So you've batted around the pros and cons and decided to seek another tenure-track job. The next issue to mull: Whom should you tell about your job search, and whom shouldn't you tell?
If you don't think that's a tricky question, consider:
• Case No. 1: An assistant professor who was satisfied with his institution, colleagues, and courses was nonetheless flattered when he got a call from a senior mentor at a more prestigious university encouraging him to apply for an opening there. By coincidence, the assistant professor met that day with his dean and mentioned the exchange. The dean said brusquely, "Well, I'm sorry to hear you are unhappy with us." From then on, the assistant professor felt that the administration had written him off as already gone when, in fact, he had just been musing aloud.
• Case No. 2: An assistant professor increasingly dreaded the prospect of spending the rest of her life in a place, and among colleagues, she did not like. Worse, she and her department chair never seemed to click. At one point several of her peers suggested outright that she look for a job elsewhere. But she wondered: Won't it cripple my search if nobody internally will speak well of me?
• Case No. 3: In her penultimate tenure-track year, an assistant professor was told by everyone, including her senior mentors, that her promotion was as close as possible to a sure thing. Yet she knew there were no certainties in promotion and tenure, and that once tenured, she would see her job options shrink drastically. She decided to scan the want ads and apply for select positions. She told no one about her plans, not wanting her colleagues to think she was going to leave them just as they were considering her tenure case. But that put her in a quandary as to whom to list as internal references.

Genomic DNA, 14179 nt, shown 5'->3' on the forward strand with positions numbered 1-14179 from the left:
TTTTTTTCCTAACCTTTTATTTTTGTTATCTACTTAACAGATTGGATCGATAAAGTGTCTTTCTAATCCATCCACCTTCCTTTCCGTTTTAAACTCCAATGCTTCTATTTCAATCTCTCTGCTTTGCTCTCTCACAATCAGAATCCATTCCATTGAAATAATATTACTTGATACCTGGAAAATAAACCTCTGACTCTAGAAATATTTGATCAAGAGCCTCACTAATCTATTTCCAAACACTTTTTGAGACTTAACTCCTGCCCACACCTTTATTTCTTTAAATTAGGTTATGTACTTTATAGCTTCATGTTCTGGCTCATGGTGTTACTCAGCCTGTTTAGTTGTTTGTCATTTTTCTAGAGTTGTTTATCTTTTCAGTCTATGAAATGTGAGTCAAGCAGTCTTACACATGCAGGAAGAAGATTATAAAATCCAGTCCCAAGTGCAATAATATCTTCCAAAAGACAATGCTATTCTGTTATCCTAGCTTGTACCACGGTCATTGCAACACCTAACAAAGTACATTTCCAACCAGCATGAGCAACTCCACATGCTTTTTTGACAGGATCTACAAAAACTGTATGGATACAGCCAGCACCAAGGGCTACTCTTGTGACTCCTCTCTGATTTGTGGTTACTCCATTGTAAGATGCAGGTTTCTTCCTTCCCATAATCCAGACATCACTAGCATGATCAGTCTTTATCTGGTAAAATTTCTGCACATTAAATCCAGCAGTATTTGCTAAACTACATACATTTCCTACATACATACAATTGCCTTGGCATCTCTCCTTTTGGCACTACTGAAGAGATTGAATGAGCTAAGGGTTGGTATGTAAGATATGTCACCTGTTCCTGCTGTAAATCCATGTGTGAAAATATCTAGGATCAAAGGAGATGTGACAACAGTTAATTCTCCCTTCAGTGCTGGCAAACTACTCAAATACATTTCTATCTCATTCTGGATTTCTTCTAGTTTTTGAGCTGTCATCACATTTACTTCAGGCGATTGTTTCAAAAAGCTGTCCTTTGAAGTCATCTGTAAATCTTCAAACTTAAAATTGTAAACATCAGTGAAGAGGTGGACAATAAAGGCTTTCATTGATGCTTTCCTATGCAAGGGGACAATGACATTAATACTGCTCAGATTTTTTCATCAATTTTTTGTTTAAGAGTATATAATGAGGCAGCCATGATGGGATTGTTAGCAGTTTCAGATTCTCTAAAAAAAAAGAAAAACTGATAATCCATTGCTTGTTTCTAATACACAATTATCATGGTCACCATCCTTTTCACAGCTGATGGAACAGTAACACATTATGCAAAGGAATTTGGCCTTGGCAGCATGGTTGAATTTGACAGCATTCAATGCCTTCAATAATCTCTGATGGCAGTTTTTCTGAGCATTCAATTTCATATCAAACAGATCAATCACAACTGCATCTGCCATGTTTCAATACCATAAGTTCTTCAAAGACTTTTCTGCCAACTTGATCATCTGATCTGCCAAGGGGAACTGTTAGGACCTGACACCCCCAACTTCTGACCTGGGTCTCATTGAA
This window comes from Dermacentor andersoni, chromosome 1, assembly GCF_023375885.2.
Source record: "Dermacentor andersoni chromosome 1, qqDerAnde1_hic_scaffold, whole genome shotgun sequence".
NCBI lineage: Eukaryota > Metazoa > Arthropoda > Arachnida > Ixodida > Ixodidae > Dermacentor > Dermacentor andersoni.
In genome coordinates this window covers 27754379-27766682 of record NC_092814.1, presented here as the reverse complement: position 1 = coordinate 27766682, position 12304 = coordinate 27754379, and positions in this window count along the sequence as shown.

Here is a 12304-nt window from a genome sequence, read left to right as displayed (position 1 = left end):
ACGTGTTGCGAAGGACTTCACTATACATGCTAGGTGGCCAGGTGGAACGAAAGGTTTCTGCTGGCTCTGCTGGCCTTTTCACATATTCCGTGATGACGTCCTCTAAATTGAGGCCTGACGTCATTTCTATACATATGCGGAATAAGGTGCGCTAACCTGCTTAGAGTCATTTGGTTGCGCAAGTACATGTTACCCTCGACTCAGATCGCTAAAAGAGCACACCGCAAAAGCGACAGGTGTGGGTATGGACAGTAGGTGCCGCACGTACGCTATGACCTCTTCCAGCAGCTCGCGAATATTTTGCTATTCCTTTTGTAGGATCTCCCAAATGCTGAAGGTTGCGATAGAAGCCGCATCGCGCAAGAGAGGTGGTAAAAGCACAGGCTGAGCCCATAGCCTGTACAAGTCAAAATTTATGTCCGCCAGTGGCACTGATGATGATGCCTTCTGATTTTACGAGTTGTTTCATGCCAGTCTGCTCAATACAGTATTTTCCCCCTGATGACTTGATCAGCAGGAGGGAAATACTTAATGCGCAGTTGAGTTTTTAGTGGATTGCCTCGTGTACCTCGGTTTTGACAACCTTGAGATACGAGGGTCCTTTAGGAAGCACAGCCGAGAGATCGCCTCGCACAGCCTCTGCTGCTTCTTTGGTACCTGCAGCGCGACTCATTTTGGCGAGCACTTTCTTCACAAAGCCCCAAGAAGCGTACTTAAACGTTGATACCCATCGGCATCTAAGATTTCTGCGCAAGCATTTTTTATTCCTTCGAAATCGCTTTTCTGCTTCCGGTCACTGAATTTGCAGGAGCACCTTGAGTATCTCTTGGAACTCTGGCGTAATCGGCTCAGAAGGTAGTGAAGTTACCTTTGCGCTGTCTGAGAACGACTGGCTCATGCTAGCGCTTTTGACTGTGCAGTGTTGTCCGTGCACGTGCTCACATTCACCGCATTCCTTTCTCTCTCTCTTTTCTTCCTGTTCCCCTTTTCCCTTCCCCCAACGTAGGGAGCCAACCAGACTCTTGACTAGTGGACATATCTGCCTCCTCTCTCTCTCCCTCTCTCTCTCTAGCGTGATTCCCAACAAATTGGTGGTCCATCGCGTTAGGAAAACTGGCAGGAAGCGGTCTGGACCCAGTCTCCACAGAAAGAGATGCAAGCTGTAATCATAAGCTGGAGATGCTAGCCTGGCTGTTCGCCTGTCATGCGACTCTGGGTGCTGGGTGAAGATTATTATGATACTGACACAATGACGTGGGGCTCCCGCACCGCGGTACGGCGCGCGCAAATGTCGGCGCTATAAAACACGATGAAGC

As those cases make clear, the issue of whom to tell is complicated. So let's turn to how, and why, you should try to manage other people's awareness of your job search.
Retaliation, resentment, and write-off. Who knows what about your potential or real job search can have an impact on your career even if you stay put. The consequences of being seen as looking for an exit can be positive, negative, or both. Colleagues may resent you; students may feel hurt and potentially abandoned. Conversely, administrators may start to value you more and try to figure out how to keep you.
A tenure-track faculty member at a tiny, church-related college told me that when it got around that he had interviewed for a job elsewhere, his colleagues started treating him "like an apostate." Even at a larger institution, you face the issue of resource allocation: If a dean thinks you have one foot out the door, will she be willing to accommodate your current requests?